Handling Frequent Changes in Job Titles and Assignments at Same Employer


Mark writes:
I have been with a company for 6 years in which time the owner has made
frequent changes to the direction of the company. I have had 4 jobs/titles and
assignments during this time. I would like to leave this company but I am
concerned that a potential employer will negatively look upon the frequent
changes in job assignments/title. My title has always included the word “manager”
of such-and-such program but my assignments were very different.
I have wrestled with how to best portray this “busy” work history with this
company on my resume. Can you offer any advice?
As a side note I was with another company for over 20 years prior to taking a job
with this company. In those 20 years I held 3 positions.


The Career Doctor responds:
I would not worry at all that prospective employers might think twice
about your different job titles. Over the last couple of years many organizations
have reorganized at least once and numerous workers have had new or
multiple titles to compensate for employees who were fired and not replaced.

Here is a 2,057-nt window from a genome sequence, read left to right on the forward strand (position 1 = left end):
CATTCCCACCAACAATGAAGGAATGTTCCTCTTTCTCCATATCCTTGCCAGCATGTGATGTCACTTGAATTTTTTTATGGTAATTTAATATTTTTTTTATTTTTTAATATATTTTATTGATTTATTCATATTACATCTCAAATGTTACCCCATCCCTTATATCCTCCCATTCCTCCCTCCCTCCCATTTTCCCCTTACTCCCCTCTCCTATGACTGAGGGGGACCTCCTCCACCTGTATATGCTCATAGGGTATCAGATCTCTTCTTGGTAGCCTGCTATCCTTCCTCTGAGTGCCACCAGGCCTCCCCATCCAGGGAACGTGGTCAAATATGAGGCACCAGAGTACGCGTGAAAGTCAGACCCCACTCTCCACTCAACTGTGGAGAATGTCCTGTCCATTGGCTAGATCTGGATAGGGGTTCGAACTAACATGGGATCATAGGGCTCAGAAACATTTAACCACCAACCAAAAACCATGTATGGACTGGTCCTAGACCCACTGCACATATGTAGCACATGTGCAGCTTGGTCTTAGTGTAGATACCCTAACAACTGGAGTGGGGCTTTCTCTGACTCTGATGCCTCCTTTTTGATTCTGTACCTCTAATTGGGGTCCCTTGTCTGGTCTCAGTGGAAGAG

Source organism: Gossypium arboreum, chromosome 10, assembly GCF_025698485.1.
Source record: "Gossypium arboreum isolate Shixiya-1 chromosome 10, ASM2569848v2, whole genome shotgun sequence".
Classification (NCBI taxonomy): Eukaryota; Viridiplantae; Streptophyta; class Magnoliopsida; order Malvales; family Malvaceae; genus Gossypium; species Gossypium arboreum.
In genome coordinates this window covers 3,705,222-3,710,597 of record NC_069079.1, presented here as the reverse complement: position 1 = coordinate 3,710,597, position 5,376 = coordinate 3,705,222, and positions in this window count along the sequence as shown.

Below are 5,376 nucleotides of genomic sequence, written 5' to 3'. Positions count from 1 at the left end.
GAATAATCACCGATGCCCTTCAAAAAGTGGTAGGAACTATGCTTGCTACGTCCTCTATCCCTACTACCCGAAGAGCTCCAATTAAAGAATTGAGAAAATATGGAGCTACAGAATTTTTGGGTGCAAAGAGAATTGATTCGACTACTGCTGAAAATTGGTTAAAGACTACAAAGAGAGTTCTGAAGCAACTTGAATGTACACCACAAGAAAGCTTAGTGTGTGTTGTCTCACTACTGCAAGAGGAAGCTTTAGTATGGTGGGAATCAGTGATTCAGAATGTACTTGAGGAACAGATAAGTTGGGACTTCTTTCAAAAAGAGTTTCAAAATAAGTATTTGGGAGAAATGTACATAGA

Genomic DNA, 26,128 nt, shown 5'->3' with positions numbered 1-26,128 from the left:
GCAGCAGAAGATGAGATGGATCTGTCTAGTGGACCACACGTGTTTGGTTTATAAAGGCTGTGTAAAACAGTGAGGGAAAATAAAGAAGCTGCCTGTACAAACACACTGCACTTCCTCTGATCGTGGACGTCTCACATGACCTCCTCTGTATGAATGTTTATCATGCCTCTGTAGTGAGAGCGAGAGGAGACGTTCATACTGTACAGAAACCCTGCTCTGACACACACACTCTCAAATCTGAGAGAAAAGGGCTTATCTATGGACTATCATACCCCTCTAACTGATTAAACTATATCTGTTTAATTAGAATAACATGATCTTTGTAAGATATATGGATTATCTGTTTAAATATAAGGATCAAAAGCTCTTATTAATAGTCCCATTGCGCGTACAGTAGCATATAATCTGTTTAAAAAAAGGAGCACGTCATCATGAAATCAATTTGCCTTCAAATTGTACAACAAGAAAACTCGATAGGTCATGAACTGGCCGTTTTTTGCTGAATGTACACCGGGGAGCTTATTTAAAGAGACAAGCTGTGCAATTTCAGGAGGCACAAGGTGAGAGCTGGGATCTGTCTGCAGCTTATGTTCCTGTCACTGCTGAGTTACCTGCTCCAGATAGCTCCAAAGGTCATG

I think your resume will show two strengths: the first that you are someone
who management at your two employers greatly respects and the second
that you are a loyal long-term employee.
The only problem I see with your situation is that your resume might look a
little cluttered if you are not too careful. You have two options. You can have
separate bullet points for each of the four job titles you have held with your
current employer or you can simply show the different job titles and do one
set of bullet points for your entire tenure there. The method you choose will
depend on how different the jobs are — and how different the work and
accomplishments are.
You can also showcase your versatility in a qualifications summary section
that goes at the top of your resume (after your contact information). The
qualifications summary includes the three or four things that make you a
better candidate than anyone else — your competitive advantage. I like to think
of the qualifications summary as the “executive summary” of your resume;
another way is to think of it as your key selling points.
Finally remember that someone with your experience can obviously have a
two-page resume. And remember to leave off the dates from your education
and do not include any other job or employer other than these two — because
they are already dating you.
For more resume advice and tools go to this section of Quintessential Careers:
Resume and CV Resources
for Job-Seekers
.


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